T-Mobile's latest program, known as BingeOn, falls into a much wider debate about fairness on the Internet. By using BingeOn — via a setting in your T-Mobile account — you'll be free to surf more online video more cheaply. The streaming services won't count against your data cap, leaving you more data for browsing other Web sites or using other apps.
Sounds like a great deal, right? But what T-Mobile is doing in the United States has drawn negative attention from some quarters. Exempting specific services from data caps risks giving those services a leg up over other businesses, particularly if they've paid for better treatment. T-Mobile says that isn't the case here, as its commercial partners simply had to make sure they were compatible with the network's streaming technology, not fork over a toll.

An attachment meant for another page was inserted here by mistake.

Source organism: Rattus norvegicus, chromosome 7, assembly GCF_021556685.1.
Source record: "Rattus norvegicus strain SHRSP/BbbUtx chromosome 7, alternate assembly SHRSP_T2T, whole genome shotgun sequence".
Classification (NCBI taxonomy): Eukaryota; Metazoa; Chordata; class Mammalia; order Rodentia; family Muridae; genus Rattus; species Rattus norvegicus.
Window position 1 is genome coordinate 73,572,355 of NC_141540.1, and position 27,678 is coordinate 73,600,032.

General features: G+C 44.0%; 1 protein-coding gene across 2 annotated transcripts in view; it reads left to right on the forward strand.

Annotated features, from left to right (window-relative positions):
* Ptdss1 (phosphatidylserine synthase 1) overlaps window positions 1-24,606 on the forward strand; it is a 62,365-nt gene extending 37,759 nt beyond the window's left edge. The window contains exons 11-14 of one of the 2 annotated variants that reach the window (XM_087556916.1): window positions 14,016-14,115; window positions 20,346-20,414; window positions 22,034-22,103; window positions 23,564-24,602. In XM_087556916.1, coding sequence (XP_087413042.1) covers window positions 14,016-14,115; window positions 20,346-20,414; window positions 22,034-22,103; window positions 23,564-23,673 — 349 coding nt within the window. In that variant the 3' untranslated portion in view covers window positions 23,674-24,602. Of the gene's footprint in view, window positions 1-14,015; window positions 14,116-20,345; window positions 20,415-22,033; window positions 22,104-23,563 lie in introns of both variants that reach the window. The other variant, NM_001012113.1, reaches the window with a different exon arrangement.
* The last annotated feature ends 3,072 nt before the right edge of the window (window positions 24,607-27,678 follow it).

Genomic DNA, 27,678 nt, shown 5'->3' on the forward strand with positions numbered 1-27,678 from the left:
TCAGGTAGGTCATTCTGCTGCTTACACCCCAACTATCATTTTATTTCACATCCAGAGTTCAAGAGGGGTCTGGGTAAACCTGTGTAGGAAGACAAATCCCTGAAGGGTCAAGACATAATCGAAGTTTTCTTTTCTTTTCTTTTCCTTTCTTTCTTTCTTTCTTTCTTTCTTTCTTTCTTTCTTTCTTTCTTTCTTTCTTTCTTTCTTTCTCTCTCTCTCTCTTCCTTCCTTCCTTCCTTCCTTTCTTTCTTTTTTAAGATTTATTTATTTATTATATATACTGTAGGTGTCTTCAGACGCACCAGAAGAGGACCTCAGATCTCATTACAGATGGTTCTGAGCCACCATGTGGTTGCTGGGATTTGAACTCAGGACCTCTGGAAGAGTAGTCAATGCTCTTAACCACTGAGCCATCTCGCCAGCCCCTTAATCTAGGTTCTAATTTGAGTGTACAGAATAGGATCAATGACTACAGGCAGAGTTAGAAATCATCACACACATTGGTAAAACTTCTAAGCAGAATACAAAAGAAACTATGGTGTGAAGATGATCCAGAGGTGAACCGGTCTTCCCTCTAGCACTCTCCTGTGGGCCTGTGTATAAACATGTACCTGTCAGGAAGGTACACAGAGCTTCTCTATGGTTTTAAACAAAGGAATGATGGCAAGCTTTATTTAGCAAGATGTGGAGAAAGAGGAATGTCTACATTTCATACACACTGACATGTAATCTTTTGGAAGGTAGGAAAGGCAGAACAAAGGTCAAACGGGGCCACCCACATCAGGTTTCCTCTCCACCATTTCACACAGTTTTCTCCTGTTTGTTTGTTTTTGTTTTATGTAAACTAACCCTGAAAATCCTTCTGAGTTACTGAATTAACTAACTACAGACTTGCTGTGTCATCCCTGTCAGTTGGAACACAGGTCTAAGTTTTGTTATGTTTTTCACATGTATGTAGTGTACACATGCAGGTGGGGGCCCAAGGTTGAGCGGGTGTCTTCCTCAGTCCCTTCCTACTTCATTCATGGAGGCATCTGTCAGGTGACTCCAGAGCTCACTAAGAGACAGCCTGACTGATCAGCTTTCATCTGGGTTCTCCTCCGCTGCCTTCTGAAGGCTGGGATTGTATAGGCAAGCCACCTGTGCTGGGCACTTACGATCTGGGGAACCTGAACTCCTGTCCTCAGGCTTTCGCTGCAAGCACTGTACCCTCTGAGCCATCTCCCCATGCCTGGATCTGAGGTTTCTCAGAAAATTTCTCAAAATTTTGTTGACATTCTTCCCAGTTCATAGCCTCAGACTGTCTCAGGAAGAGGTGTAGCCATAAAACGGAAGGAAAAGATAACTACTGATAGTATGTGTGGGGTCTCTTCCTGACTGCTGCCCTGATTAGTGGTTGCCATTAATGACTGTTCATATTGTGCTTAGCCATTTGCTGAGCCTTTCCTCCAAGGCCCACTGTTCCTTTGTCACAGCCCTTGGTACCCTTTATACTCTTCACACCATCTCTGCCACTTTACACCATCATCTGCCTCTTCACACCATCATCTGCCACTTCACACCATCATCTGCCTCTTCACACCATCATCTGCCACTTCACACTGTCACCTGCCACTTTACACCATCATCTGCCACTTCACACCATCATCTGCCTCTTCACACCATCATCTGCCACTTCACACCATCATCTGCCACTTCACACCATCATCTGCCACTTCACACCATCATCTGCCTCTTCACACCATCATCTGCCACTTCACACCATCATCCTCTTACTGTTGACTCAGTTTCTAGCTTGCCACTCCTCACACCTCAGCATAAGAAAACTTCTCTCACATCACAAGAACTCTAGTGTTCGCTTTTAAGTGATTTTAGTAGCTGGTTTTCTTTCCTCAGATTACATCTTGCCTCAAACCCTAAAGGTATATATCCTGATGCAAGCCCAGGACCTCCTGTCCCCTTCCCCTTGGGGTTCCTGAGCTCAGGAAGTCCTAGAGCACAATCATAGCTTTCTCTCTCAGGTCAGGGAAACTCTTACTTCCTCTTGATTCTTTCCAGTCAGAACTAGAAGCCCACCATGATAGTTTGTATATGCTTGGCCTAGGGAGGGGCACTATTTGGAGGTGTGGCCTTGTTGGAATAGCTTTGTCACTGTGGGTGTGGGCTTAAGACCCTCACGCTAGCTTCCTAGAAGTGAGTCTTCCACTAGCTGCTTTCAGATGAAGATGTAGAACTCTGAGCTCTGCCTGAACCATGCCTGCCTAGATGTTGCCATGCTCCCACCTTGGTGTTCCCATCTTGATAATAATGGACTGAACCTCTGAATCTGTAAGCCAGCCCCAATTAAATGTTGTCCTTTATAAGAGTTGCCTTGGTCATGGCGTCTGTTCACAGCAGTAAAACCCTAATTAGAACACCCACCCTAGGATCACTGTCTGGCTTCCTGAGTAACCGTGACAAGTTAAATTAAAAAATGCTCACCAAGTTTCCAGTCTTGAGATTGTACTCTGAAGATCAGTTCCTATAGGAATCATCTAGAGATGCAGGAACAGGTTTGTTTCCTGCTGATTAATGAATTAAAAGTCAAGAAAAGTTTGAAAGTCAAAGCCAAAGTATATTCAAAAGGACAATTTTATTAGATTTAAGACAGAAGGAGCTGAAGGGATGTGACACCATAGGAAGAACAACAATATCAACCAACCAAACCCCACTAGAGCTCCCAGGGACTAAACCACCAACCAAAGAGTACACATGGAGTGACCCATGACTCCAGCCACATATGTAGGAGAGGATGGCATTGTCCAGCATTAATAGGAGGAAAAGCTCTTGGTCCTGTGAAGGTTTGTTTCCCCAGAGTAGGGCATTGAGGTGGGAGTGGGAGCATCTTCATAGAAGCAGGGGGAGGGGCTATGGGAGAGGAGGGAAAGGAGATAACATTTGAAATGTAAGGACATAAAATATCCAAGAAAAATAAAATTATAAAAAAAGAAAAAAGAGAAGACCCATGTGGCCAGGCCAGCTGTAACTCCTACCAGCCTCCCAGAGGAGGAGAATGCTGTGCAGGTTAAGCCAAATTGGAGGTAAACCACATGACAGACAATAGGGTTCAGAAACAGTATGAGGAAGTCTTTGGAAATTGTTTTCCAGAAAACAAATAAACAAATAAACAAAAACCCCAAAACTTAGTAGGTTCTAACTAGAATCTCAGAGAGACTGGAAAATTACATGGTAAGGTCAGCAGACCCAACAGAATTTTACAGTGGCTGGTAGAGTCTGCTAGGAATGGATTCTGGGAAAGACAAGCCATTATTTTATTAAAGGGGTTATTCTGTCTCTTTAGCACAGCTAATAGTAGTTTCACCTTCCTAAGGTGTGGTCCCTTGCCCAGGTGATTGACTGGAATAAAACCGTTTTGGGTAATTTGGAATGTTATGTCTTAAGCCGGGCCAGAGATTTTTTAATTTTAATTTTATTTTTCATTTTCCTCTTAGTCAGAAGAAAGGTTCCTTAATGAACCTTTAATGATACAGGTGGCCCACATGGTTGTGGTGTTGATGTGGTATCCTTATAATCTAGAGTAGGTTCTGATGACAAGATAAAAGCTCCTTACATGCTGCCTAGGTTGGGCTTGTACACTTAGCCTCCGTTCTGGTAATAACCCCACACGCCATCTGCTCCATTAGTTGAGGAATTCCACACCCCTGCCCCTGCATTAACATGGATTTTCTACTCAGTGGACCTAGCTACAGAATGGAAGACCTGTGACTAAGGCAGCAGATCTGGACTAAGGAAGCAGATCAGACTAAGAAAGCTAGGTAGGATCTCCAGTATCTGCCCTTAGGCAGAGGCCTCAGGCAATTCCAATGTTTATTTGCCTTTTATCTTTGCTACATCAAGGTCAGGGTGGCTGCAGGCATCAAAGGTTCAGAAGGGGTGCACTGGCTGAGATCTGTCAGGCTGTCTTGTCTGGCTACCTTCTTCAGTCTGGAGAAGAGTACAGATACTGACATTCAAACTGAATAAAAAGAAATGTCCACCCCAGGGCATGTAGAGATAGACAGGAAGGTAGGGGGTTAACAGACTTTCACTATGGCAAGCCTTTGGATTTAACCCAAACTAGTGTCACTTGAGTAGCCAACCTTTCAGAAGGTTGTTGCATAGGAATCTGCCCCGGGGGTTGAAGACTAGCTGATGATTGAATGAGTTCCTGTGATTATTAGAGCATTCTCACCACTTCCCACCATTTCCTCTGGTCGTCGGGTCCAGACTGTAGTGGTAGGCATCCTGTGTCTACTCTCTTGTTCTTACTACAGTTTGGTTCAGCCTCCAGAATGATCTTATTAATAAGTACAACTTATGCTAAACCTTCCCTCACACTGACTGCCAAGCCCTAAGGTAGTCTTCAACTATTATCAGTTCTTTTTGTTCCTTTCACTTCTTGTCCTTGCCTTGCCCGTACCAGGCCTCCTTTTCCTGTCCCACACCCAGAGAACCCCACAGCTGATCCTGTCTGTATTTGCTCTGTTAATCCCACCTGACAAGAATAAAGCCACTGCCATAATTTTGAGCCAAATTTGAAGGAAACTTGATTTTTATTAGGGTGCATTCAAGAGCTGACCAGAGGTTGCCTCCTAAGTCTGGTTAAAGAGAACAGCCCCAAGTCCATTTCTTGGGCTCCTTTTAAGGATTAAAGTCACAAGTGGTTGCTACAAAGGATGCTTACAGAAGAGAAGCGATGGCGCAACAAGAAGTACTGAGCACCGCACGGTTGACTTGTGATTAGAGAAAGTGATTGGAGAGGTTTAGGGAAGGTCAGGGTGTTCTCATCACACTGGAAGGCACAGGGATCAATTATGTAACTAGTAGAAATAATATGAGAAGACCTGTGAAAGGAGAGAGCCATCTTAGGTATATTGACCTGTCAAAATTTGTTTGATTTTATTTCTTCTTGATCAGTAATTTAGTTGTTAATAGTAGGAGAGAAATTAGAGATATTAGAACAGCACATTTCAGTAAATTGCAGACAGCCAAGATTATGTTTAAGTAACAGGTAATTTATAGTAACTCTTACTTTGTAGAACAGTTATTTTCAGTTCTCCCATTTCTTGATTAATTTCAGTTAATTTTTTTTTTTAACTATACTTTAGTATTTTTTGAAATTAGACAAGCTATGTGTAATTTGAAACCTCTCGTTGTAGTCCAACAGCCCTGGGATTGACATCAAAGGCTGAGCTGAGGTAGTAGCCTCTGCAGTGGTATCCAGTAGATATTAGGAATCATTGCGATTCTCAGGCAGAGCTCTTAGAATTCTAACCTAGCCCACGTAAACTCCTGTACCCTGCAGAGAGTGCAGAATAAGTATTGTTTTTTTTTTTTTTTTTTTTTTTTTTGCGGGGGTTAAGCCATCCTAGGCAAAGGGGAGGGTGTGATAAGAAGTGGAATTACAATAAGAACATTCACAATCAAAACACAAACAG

As of Tuesday, there were still a number of notable video services missing from BingeOn, such as YouTube and Facebook videos.
Consumer advocates took aim at T-Mobile after its announcement Tuesday, accusing the company of solving a problem it manufactured itself.
"T-Mobile imposed these caps in the first place," said Matt Wood, policy director at Free Press. "It’s a cheap sales trick: First you fabricate a problem for customers; then you make that problem go away and act like you’ve done them a huge favor."
T-Mobile is hoping that giving consumers the ability to turn the feature on and off at will — and the fact that it's providing BingeOn for free — will insulate it from regulatory scrutiny.
"We think it's highly net neutrality-friendly," Legere said.
"If you don't want it? Pow," he added, pushing an imaginary button with his finger. "It's your choice."